Although I was born in 1967, the year Albert Finney's directorial debut 'Charlie Bubbles' was released, I saw a number of his films when I was a child. 'Saturday Night and Sunday Morning' from the novel by Alan Sillitoe was the film that immediately impacted on me; Finney's brilliant performance provided me with a powerful role model in the ebullient and rebellious character of Arthur Seaton. Since then, I have taken an interest in anything Finney has been involved with and I have seldom been disappointed.

This is especially the case with 'Charlie Bubbles', an atmospheric classic that is engaging from the start. Always compelling, Finney, plays the eponymous protaganist with strong support from a distinguished cast including Billie Whitelaw and a young Liza Minelli. I have noted other reviews here warn that contemporary viewers might find the slowly-paced, linear storyline minimal, almost plotless and in comparison with current blockbusters, saturated with action sequences, stunts and special effects, this places the film in the era of audiences with longer attention spans. If, like me, you are attracted to the charisma of the youthful Finney and enjoy realism and the portrayal of credible characters, you will appreciate the strengths of this movie. Widely praised for his direction, Finney never returned to it, which is generally viewed as a disappointment. The quirky sequence where Charlie and his friend, Smokey (convincingly played by Colin Blakely) arrive at Charlie's London residence uses multiple CCTV screens to show simultaneous action in various rooms and is one example of the clever innovativeness Finney displayed on the opposite side of the camera.

For Finney fans this film is a must. This affordable DVD is also a worthwhile risk for anyone curious about how a credible actor fared in his first and only directorial capacity. In addition, nostalgics might welcome the footage of the traffic in central London in the 1960s... Younger viewers might not believe it!


Black And White
Black And White
Offered by musicMagpie
Price: £5.22

1 of 1 people found the following review helpful
5.0 out of 5 stars BLACK AND WHITE IS NOT NEGATIVE, 3 April 2009
This review is from: Black And White (Audio CD)
BLACK AND WHITE IS NOT NEGATIVE, 3 April 2009
By NAROLC "NAROLC" (Brighton, UK) - See all my reviews
Black and White, the third album from The Stranglers, was released in 1978 close on the heels of its successful predecessor, No More Heroes. At this time, The Stranglers, largely on the strength of their virtuoso musicianship (Dave Greenfield, keyboards, came from a classically trained background with the piano and bass player, Jean-Jacques Burnel deployed a plectrum to augment his bass lines with equal proficiency on a fretless instrument) had established their credibility with a listening public already tired of the punk revolution that had, indirectly, provided their launch. The Stranglers were far too intelligent to be punks, their often-complex music was too rich to be categorised under such a shallow umbrella. New wave was arguably a better definition of the band's dynamism and energy, while their earliest music soon drew comparisons with The Doors, which were not unfavourable.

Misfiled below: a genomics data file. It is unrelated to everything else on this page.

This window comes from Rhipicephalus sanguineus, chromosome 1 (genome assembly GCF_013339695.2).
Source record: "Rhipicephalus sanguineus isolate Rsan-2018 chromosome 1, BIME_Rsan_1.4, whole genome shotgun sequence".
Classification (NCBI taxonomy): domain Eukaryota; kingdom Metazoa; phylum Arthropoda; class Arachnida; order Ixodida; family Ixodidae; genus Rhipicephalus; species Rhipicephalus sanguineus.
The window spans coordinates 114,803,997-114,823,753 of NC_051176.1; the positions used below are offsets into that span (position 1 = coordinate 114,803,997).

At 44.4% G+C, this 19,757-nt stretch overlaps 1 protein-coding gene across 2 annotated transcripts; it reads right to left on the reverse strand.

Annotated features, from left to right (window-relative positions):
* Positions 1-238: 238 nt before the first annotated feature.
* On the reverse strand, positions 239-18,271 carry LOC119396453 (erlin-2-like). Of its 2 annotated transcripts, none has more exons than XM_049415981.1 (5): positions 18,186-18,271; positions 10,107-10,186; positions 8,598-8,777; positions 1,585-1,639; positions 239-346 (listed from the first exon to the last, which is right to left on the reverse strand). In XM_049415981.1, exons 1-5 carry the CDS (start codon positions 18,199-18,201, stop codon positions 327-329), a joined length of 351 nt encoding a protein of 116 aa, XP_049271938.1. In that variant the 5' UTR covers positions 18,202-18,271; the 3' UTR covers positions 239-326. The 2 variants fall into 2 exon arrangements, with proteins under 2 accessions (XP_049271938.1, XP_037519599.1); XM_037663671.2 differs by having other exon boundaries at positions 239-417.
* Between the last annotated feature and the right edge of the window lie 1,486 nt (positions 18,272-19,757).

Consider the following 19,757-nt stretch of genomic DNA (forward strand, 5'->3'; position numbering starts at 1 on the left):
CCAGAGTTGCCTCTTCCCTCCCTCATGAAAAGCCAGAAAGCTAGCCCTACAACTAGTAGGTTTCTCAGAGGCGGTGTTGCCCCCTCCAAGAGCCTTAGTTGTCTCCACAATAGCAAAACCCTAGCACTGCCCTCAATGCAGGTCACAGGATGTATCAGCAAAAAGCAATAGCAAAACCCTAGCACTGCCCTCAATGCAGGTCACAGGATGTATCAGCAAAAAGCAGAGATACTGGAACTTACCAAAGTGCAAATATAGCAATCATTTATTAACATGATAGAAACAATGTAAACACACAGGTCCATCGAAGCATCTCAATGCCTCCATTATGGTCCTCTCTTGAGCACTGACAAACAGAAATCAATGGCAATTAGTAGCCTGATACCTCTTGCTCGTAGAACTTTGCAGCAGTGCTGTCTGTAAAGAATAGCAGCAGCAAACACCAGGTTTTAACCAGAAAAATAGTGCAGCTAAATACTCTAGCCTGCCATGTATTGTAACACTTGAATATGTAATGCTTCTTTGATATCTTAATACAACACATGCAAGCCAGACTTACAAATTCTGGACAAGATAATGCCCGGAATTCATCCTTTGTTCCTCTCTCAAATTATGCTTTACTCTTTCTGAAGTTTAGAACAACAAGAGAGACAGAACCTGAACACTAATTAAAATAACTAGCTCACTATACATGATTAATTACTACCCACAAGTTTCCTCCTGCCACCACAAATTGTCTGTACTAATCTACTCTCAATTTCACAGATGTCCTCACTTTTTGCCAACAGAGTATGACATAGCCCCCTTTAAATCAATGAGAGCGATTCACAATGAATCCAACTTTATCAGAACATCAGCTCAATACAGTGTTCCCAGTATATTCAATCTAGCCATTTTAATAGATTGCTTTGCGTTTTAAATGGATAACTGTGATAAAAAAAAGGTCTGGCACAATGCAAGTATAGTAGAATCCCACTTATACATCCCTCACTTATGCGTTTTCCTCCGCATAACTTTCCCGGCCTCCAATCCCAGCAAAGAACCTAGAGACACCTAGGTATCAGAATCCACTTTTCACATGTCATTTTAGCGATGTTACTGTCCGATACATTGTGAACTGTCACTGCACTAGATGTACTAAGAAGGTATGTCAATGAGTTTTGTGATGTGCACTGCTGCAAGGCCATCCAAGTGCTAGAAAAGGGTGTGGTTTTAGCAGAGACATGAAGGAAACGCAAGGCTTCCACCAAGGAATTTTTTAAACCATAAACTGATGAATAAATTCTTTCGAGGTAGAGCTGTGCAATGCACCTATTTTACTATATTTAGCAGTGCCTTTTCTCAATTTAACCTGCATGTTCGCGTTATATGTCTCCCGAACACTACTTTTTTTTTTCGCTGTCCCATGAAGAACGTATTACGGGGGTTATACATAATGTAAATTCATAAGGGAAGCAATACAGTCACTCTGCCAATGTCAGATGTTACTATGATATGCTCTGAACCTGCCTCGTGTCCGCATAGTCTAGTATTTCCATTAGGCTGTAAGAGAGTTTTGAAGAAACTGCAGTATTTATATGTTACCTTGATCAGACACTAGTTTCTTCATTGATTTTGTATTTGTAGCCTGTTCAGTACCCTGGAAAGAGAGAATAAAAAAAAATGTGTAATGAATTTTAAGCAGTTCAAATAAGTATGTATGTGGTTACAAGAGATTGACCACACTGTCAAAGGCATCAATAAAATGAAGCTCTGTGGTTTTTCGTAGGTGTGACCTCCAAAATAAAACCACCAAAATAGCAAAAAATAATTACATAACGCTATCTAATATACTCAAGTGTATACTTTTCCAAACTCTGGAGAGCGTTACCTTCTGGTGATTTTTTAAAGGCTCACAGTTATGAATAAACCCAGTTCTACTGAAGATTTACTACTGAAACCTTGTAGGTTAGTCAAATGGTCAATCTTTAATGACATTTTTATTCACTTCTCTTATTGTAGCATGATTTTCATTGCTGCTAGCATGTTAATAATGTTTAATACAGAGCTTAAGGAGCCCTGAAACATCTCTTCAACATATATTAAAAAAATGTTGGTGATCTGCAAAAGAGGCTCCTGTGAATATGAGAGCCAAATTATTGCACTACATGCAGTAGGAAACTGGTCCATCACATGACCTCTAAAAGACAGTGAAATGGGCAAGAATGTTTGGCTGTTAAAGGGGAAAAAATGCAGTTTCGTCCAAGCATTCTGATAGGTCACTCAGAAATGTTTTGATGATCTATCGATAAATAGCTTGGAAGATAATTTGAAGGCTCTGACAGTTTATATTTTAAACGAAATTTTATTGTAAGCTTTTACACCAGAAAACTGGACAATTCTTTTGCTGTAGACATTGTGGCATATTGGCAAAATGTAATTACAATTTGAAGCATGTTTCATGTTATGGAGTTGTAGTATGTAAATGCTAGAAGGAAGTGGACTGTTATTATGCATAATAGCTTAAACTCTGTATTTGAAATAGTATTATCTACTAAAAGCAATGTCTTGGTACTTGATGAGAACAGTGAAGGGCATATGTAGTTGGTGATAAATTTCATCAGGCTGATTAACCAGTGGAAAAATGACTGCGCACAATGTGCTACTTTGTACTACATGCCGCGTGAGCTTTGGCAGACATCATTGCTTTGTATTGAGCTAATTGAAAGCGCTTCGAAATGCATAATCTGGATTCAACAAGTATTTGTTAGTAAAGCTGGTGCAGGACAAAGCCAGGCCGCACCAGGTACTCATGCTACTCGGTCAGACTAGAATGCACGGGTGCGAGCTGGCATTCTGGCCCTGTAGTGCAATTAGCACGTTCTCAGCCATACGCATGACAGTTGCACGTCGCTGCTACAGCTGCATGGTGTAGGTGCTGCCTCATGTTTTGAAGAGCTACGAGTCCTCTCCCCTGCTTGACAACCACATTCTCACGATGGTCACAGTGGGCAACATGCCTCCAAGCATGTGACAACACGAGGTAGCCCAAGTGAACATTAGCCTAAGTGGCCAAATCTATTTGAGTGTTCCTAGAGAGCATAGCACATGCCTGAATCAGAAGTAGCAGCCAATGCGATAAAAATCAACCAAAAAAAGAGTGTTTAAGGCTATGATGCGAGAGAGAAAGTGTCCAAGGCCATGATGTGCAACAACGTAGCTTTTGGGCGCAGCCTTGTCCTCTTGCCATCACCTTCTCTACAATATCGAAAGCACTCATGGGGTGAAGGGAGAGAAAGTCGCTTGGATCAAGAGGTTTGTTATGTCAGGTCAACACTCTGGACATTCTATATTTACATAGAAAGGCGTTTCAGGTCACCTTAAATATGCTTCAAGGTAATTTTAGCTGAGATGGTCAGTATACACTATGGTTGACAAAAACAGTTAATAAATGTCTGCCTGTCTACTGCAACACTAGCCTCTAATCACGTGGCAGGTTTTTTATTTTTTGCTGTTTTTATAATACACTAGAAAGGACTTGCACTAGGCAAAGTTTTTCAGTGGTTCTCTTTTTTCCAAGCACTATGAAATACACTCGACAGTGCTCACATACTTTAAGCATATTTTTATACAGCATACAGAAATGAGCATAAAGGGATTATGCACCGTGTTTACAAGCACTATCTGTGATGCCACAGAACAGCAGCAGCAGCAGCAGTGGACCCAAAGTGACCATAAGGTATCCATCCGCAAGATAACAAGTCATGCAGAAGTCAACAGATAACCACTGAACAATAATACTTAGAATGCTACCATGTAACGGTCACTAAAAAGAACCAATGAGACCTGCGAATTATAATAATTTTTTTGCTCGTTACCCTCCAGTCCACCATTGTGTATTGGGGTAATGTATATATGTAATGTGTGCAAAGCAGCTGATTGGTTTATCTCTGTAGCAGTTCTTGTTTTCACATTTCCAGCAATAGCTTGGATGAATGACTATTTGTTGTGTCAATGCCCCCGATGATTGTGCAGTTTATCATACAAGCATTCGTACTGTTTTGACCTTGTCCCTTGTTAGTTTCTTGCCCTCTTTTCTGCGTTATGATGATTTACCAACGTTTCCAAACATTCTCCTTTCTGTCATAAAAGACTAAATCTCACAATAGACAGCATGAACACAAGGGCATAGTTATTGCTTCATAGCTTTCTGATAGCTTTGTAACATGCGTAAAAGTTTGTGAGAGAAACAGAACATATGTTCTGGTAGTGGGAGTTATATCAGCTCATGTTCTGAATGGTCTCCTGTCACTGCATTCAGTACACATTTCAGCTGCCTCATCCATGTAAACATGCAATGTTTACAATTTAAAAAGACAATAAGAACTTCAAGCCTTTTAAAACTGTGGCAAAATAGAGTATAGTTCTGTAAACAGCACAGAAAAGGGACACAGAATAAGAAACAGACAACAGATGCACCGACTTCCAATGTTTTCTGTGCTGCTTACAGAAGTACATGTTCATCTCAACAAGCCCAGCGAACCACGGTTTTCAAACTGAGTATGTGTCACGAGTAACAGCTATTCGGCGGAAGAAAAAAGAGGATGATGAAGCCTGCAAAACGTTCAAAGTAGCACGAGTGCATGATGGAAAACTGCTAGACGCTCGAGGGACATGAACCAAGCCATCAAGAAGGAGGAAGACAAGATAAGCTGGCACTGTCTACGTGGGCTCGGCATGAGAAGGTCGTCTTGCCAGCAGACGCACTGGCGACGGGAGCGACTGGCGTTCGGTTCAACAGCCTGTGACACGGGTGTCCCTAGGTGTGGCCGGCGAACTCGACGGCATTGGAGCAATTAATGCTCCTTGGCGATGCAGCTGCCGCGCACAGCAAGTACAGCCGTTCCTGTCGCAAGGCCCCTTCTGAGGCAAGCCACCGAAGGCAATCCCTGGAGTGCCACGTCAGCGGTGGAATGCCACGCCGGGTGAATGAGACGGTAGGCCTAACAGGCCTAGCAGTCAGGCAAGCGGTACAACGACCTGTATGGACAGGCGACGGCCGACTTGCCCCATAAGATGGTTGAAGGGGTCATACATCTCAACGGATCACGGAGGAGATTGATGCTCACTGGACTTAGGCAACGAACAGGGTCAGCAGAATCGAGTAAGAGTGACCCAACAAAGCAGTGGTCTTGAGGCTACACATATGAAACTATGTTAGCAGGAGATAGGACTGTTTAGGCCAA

Black and White, with its iconic sleeve and black and white 'sides' is a concept album produced by a confident band at the peak of their powers. Track by track, the material is powerfully catchy beginning with 'Tank' on which Hugh Cornwell sings of his aspirations to own and drive his own tank. Next up, the source of considerable controversy for the band (who had strippers accompanying them onstage for live versions), 'Nice N' Sleazy,' with references to the Hell's Angels (a group of people the band were then trying to distance themselves from) and allegedly irritated Frank Sinatra. The characteristic symbiosis between Greenfield's keyboard arrangements and Burnel's idiosyncratic bass lines introduces the third track, 'Outside Tokyo,' and is evident throughout this quirky song about time and the whole album. 'Hey! (Rise of the Robots)' could be an Isaac Asimov story set to frantic music. Then, Sweden, a pacy, semi-autobiographical song from Hugh Cornwell who lived there while studying for his chemistry degree (a qualification he shares with Margaret Thatcher!) 'Toiler on the Sea' concludes the 'White' side in typical Stranglers fashion (most Stranglers albums contain one track that is considerably longer than the rest) being an up-tempo sea shanty of epic proportions.
The 'Black' side is fittingly darker in both tone and material, being largely the contributions of Jean-Jacques Burnel, in contrast to Hugh Cornwell's other side. Opening with the apocalyptic 'Curfew,' JJ shouts about martial law and civil war in post-nuclear age Britain. 'Threatened' follows pounding and builds like a misanthropic mantra. Then, 'Do You Wanna,' offers slogans before a bridge leads straight into the next track, 'Death and Night and Blood (Yukio),' which refers to Japanese author, Yukio Mishima who committed hara-kiri in 1970. 'In the Shadows' is, for me, the album's nadir, a creaky filler. Black and White concludes with 'Enough Time,' which lends credence to George Melly's description of The Stranglers as 'musical dada.' The men in black were sufficiently touched by Mr. Melly's well-meant opinion to write a song for him, 'Old Codger,' which he sang and recorded with the band. The track made it onto the B-side of their single 'Walk On By,' which, originally, was given away with vinyl copies of Black and White--a fascinating and bizarre LP that has aged well and reflects a time of maturity and musical development for The Stranglers.